Sakset/Fra hofta


Al Shabab, Somalia’s franchise of Al Qaeda, killed at least 68 people and wounded more than 175 when it seized control of the Westgate Premier Shopping Mall and took hostages in Nairobi this weekend.

The Westgate looks like a mall anywhere in the West. It could be in Los Angeles or Cincinnati or Poughkeepsie.

President Uhuru Kenyatta says one of his nephews and his fiancée are among the 68 dead. Canadian diplomat Annemarie Desloges was also killed.

The attackers went to the mall to murder non-Muslims, so Muslims were allowed to go free. Non-Muslims who tried to escape were ordered to name the mother of the Prophet Mohammad. Those who did not know the answer were killed.

Mohammad’s mother, by the way, was named Aminah bint Wahb.

Al Shabab was part of Somalia’s Islamic Courts Union until it lost a war against the Somali and Ethiopian governments in 2006. The diehards broke off to form their own organization so they could resume battle. They’ve spent the last couple of years kidnapping and murdering aid workers because that’s how they roll, and they even managed to run parts of Somalia’s capital Mogadishu for a while until ANISOM—the African Union Mission in Somalia—dislodged them in 2011 with help from the Kenyans.

That’s what this attack in Nairobi was ostensibly for: revenge for Kenya’s defeat of Al Shabab in next-door Somalia.

The group posted several messages on Twitter while all this was happening. The account has been suspended, but someone saved the Tweets and posted them on Wikipedia.

“The attacks are just retribution for the lives of innocent Muslims shelled by Kenyan jets in Lower Jubba and in refugee camps”

“What Kenyans are witnessing at #Westgate is retributive justice for crimes committed by their military, albeit largely miniscule in nature”

“Since our last contact, the Mujahideen inside the mall confirmed to @HSM_Press that they killed over 100 Kenyan kuffar & battle is ongoing”

“For long we have waged war against the Kenyans in our land, now it’s time to shift the battleground and take the war to their land”

“The attack at #WestgateMall is just a very tiny fraction of what Muslims in Somalia experience at the hands of Kenyan invaders”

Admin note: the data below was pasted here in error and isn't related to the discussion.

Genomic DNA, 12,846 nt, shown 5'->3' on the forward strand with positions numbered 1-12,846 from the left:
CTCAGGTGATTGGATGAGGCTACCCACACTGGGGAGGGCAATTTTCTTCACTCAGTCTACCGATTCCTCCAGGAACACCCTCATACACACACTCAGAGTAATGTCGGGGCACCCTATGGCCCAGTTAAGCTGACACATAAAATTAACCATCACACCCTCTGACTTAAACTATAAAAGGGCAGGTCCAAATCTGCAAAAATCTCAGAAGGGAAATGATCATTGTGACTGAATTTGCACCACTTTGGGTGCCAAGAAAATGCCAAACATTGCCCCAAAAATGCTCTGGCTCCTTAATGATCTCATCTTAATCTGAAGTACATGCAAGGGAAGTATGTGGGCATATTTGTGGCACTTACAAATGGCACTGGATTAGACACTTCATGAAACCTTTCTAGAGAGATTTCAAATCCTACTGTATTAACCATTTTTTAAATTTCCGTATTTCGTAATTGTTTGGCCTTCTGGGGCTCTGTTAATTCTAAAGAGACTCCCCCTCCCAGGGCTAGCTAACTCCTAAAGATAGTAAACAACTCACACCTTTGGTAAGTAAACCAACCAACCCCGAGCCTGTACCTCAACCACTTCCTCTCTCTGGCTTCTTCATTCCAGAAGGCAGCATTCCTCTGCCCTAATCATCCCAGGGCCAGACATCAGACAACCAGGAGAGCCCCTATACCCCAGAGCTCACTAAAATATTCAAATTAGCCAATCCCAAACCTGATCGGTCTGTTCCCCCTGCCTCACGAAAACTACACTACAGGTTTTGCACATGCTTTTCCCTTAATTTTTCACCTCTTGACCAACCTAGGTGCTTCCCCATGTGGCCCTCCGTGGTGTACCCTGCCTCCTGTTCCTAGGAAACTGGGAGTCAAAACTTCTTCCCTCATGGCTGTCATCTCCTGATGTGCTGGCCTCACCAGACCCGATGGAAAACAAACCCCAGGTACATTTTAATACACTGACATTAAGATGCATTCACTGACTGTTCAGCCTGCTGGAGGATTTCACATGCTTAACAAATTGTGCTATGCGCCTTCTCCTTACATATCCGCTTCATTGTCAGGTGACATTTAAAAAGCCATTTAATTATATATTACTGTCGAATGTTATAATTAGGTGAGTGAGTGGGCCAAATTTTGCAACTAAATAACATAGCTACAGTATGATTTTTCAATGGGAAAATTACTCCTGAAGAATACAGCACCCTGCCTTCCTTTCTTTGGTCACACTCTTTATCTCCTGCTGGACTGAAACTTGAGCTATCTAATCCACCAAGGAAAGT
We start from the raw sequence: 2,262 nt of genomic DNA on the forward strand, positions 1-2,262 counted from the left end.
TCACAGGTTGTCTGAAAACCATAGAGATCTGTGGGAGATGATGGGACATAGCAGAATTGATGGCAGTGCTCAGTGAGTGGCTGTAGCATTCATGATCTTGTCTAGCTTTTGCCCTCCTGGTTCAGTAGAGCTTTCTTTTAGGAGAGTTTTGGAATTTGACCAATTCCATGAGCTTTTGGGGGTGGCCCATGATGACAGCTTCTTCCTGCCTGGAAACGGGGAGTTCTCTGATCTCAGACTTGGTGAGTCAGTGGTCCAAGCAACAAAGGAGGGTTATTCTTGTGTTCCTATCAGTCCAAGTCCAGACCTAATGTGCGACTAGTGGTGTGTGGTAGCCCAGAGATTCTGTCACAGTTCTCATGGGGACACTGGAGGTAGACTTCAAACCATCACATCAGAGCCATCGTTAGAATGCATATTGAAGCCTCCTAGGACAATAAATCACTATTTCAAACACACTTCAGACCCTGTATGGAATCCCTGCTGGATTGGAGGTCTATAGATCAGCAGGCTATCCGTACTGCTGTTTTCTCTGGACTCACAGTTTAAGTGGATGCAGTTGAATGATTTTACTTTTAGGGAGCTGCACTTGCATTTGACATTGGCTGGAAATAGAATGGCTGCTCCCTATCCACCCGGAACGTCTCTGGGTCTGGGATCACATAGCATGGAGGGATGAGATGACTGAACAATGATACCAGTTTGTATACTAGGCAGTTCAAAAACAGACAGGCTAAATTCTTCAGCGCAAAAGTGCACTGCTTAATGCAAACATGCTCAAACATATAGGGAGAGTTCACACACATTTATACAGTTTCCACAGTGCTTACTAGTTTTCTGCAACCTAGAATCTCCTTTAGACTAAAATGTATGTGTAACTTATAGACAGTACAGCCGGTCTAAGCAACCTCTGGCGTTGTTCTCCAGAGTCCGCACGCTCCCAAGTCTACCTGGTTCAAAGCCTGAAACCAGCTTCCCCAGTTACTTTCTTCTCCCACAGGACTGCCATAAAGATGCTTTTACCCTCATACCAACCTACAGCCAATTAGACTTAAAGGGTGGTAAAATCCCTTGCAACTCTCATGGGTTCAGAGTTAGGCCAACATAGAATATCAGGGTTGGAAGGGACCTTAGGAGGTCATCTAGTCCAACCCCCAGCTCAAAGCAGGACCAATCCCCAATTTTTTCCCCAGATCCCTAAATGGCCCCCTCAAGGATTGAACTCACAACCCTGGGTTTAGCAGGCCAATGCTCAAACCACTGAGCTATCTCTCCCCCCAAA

“The Kenyan government, however, turned a deaf ear to our repeated warnings and continued to massacre innocent Muslims in Somalia”

“Kenyan government shall be held responsible for any loss of life as a result of such an imprudent move. The call is yours!”

“Kenyan forces who’ve just attempted a roof landing must know that they are jeopardising the lives of hostages.”

The army did manage to free most of the hostages. At least that’s what it claims. Fortunately the soldiers didn’t go in there and kill most of the captives like the Russian and Algerian armies did at various times during the last couple of years when similar groups captured innocents and held them at gunpoint. I’m hardly an expert on Kenya—I’ve never even been there—but I did not expect an Algerian-style ending.

One of my journalism colleagues traveled to South Sudan shortly after it declared independence from Khartoum. The place is an epic disaster, the worst he’s ever seen, and he ran into people from all over Africa who were there to help out. The Kenyans he met seemed to him “incredibly competent” compared with others from East Africa. Kenya is, after all, the regional power on that part of the continent.

International war correspondent and Washington Post African bureau chief Sudarsan Raghavan has seen all kinds of mayhem all over the world, but he never thought he’d encounter Syria- and Iraq-style horrors in Nairobi.

I never expected to see two bullet-riddled corpses at the steps by the entrance I frequently passed through to visit an ATM or enjoy a cappuccino. I never expected to see cars pocked with bullet holes, their doors wide open, along a street I drove on several times a week. I never expected to call my wife while I was in Nairobi to tell her I was safe, or feel my eyes burning from tear gas when police tried to disperse onlookers. Or to consider donning my flak jacket and helmet at a place where I often wore nothing more than shorts, a T-shirt and sandals.

This happens in Afghanistan or Iraq or Somalia — not near my house.

But it did happen near his house. My old street in West Beirut was likewise turned into a war zone shortly after I moved away. It can happen almost anywhere in the world these days, and that’s not going to change.


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